2 Texas Treasures: Guadalupe Mountains to Big Bend

Even though the big in Big Bend National Park refers to a giant curve in the Rio Grande, it could just as easily refer to the park itself (bigger than the state of Rhode Island), the views (immense and sweeping), or the river (definitely grande!).

Big Bend National Park was the main reason for my recent Texas road trip, but the other park that I added along the way – Guadalupe Mountains National Park – turned out to be wonderful too in its own way.

Big Bend had been on a my travel radar for a while – ever since I watched the 2014 Richard Linklater and Ethan Hawke movie Boyhood. For some reason, the movie scene of a sunset hike along the Rio Grande stuck with me through the years. It turns out the scene was actually shot at the nearby Big Bend Ranch State Park, not the national park, but the effect was the same. I just had to visit the area.

Early in the summer of 2021, I finally began planning a trip to Big Bend. Since I was going to be in West Texas, I decided to check out the state’s other big national park, Guadalupe Mountains, as well.

Before I knew it, I had the makings of an epic national park road trip. From my base in the west-Texas city of El Paso, I headed first to Guadalupe, then to Big Bend. (I also ended up adding New Mexico’s lovely White Sands National Park to the trip, but that’s the topic of another story!)

Here’s how my 2-parks-in-4-days road trip went:

Guadalupe Mountains National Park

McKittrick Canyon Trail

At just two hours east of El Paso, Guadalupe Mountains National Park makes a great day trip from that city. As I was planning my road trip from my home in Arizona to Big Bend, via El Paso, Guadalupe Mountains seemed too close and too good to pass up.

It turned out to be a spectacular detour, despite a couple of missteps. Since Guadalupe is so remote, I had decided to camp when I got there. The park’s campgrounds don’t take reservations, so I knew I needed to arrive early to get a spot at the Pine Springs Campground, the one closest to the visitor center.

When I arrived before noon, I was happy to score a great spot on a somewhat secluded campsite that was at the bottom of a set of concrete stairs, right in the midst of the park’s forest/desert terrain. I set up my little tent and went off to explore. When I got back to the campground at about dusk, I sat down next to my tent to eat a salad I had picked up along the way. Then, with the sun setting, I made a final trip to the vault restroom located not far from my site, accidentally leaving an opened salad dressing packet on the ground by my tent.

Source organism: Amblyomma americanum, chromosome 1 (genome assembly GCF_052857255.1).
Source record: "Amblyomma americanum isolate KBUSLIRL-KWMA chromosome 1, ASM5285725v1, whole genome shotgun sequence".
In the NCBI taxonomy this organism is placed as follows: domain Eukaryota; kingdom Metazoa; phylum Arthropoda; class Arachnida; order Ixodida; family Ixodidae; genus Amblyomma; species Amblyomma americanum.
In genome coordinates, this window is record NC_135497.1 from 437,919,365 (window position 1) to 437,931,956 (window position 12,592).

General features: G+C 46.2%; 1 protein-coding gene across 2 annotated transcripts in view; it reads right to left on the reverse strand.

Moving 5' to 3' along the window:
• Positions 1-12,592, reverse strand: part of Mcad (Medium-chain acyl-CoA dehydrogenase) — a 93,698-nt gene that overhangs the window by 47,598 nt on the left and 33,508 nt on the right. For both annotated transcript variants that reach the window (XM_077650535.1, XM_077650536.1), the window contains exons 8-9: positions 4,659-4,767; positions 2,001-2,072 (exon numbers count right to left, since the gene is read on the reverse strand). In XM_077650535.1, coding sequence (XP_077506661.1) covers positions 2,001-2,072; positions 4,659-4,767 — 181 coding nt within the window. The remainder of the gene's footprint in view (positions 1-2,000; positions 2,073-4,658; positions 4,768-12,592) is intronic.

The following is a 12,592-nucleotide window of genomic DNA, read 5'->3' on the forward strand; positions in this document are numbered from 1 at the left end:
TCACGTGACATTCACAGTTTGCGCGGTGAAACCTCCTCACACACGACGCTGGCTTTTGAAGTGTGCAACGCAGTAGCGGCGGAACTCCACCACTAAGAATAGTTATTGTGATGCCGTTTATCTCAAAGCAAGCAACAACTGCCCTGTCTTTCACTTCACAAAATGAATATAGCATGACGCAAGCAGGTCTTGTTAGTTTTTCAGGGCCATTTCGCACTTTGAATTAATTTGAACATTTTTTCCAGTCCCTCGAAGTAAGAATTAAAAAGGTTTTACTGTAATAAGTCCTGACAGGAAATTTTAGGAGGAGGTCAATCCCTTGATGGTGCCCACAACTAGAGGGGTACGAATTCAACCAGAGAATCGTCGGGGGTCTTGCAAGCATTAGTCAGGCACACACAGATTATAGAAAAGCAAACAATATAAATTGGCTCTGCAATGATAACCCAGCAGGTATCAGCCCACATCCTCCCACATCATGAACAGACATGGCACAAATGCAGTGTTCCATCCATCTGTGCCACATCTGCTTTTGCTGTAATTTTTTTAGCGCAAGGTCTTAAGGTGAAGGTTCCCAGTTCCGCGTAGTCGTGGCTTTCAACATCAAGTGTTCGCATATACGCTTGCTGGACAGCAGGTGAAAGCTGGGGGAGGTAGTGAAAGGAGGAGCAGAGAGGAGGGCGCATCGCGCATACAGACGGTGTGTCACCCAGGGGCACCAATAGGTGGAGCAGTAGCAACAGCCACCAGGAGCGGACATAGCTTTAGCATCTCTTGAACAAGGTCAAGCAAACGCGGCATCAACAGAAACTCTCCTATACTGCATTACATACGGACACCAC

That’s when my night of camping started to get interesting. By the time I returned to my tent, darkness had fallen, and I was ready to relax inside my tent. But as I walked down the stairs to my tent with my cell phone flashlight illuminating the way, I immediately noticed several pairs of glowing eyes staring back at me. I was dismayed to find that a family of skunks had moved in, and were circling my tent. I screamed – definitely not the smartest move. Thankfully, the skunks were not intimidated by me and continued to wander around my tent, with no defensive spraying involved.

Even so, I decided right away that I couldn’t sleep in my tent. I knew I would be worrying all night that my visitors would return. So, as soon as I was sure the skunks had vacated the area, I ran back down to the campsite, quickly retrieved my sleeping bag and air mattress and made a little bed in the back of my SUV. It tuned out to be a good move for more reasons than just the skunk visit. In the middle of the night, I awoke to a major thunderstorm – lightning flashing, rain pouring down, and wind rocking my SUV.

Lessons learned: A secluded campsite comes with some risks. Also, it pays to pack up any food right away, even if you’re just going a short distance.

Pine Springs Campground

Despite my camping mishaps, I loved my visit to Guadalupe Mountain National Park. I spent the day checking out the park’s historic Frijole Ranch, the Pinery Trail (the site of the region’s first mail station), and the McKittrick Canyon Trail. The park has 80 miles of trails, so there are many options available at all skill levels. Ambitious hikers might want to head to Guadalupe Peak, the highest mountain in Texas, at an elevation of 8,751 feet.

I suggest stopping by the Pine Springs Visitor Center upon arrival at Guadalupe Mountains for a map and tips about hiking. Although there is no official scenic drive in the park, approaching and departing the park on Highway 62 offers plenty of great views, along with trailheads all along the way.

My favorite Guadalupe hike: My favorite was definitely the McKittrick Canyon Trail. Daytime temperatures were well into the 80s when I visited in late June, but about a mile and a half into the hike, I came upon a little stream of cool water. It made for a great spot to rest and refresh. If I had had the time and had done the training, I would have loved to add the Guadalupe Peak Trail as well. Something to shoot for on the next trip!

Frijole Ranch Museum
Butterfield Overland Mail – The Pinery Station
McKittrick Canyon Trail

What I loved about Guadalupe Mountains National Park: It is remote, rugged, and fantastically scenic.

Tips for visiting: Be sure to stock up on supplies and gas on your way to Guadalupe Mountains, because you won’t find much at the national park visitor center other than souvenirs and maps. El Paso is about two hours to the west, and Carlsbad, New Mexico is about an hour to the northeast.